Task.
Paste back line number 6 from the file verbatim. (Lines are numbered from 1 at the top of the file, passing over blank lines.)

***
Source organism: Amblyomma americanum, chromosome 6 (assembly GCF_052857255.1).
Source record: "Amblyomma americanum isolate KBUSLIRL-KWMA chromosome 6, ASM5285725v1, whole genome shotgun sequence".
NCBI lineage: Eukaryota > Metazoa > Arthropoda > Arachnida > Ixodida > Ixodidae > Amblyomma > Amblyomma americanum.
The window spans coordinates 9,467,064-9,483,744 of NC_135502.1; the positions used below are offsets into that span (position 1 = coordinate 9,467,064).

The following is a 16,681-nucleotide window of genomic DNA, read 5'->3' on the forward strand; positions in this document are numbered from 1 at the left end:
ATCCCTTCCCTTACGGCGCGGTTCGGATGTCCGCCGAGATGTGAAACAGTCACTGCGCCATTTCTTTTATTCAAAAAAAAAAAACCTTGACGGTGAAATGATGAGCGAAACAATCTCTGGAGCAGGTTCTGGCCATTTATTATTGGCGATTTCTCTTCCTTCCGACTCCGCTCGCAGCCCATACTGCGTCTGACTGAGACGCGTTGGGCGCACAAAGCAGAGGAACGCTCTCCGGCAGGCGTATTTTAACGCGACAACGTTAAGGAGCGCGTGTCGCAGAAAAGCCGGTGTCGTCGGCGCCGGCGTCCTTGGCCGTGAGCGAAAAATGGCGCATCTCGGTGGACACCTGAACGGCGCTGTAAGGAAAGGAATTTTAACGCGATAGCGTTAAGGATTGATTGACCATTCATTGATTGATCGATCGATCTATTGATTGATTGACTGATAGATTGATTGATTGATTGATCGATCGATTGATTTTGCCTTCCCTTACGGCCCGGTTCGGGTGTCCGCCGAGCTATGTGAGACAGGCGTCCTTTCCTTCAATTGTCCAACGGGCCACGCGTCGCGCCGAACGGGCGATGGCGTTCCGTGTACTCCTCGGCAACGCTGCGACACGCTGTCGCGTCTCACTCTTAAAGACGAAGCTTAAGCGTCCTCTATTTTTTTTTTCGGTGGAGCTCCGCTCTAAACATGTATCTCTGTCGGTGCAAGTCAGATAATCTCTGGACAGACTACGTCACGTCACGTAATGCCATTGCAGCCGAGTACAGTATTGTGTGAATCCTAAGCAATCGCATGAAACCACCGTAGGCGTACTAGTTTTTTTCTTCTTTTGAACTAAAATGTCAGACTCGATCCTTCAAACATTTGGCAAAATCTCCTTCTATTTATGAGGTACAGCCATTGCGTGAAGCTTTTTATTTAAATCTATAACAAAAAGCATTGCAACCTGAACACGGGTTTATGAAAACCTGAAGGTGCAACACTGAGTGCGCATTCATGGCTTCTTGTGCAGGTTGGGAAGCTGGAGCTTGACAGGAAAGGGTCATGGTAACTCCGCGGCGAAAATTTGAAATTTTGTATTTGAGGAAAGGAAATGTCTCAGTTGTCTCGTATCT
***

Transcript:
ATCCCTTCCCTTACGGCGCGGTTCGGATGTCCGCCGAGATGTGAAACAGTCACTGCGCCATTTCTTTTATTCAAAAAAAAAAAACCTTGACGGTGAAATGATGAGCGAAACAATCTCTGGAGCAGGTTCTGGCCATTTATTATTGGCGATTTCTCTTCCTTCCGACTCCGCTCGCAGCCCATACTGCGTCTGACTGAGACGCGTTGGGCGCACAAAGCAGAGGAACGCTCTCCGGCAGGCGTATTTTAACGCGACAACGTTAAGGAGCGCGTGTCGCAGAAAAGCCGGTGTCGTCGGCGCCGGCGTCCTTGGCCGTGAGCGAAAAATGGCGCATCTCGGTGGACACCTGAACGGCGCTGTAAGGAAAGGAATTTTAACGCGATAGCGTTAAGGATTGATTGACCATTCATTGATTGATCGATCGATCTATTGATTGATTGACTGATAGATTGATTGATTGATTGATCGATCGATTGATTTTGCCTTCCCTTACGGCCCGGTTCGGGTGTCCGCCGAGCTATGTGAGACAGGCGTCCTTTCCTTCAATTGTCCAACGGGCCACGCGTCGCGCCGAACGGGCGATGGCGTTCCGTGTACTCCTCGGCAACGCTGCGACACGCTGTCGCGTCTCACTCTTAAAGACGAAGCTTAAGCGTCCTCTATTTTTTTTTTCGGTGGAGCTCCGCTCTAAACATGTATCTCTGTCGGTGCAAGTCAGATAATCTCTGGACAGACTACGTCACGTCACGTAATGCCATTGCAGCCGAGTACAGTATTGTGTGAATCCTAAGCAATCGCATGAAACCACCGTAGGCGTACTAGTTTTTTTCTTCTTTTGAACTAAAATGTCAGACTCGATCCTTCAAACATTTGGCAAAATCTCCTTCTATTTATGAGGTACAGCCATTGCGTGAAGCTTTTTATTTAAATCTATAACAAAAAGCATTGCAACCTGAACACGGGTTTATGAAAACCTGAAGGTGCAACACTGAGTGCGCATTCATGGCTTCTTGTGCAGGTTGGGAAGCTGGAGCTTGACAGGAAAGGGTCATGGTAACTCCGCGGCGAAAATTTGAAATTTTGTATTTGAGGAAAGGAAATGTCTCAGTTGTCTCGTATCT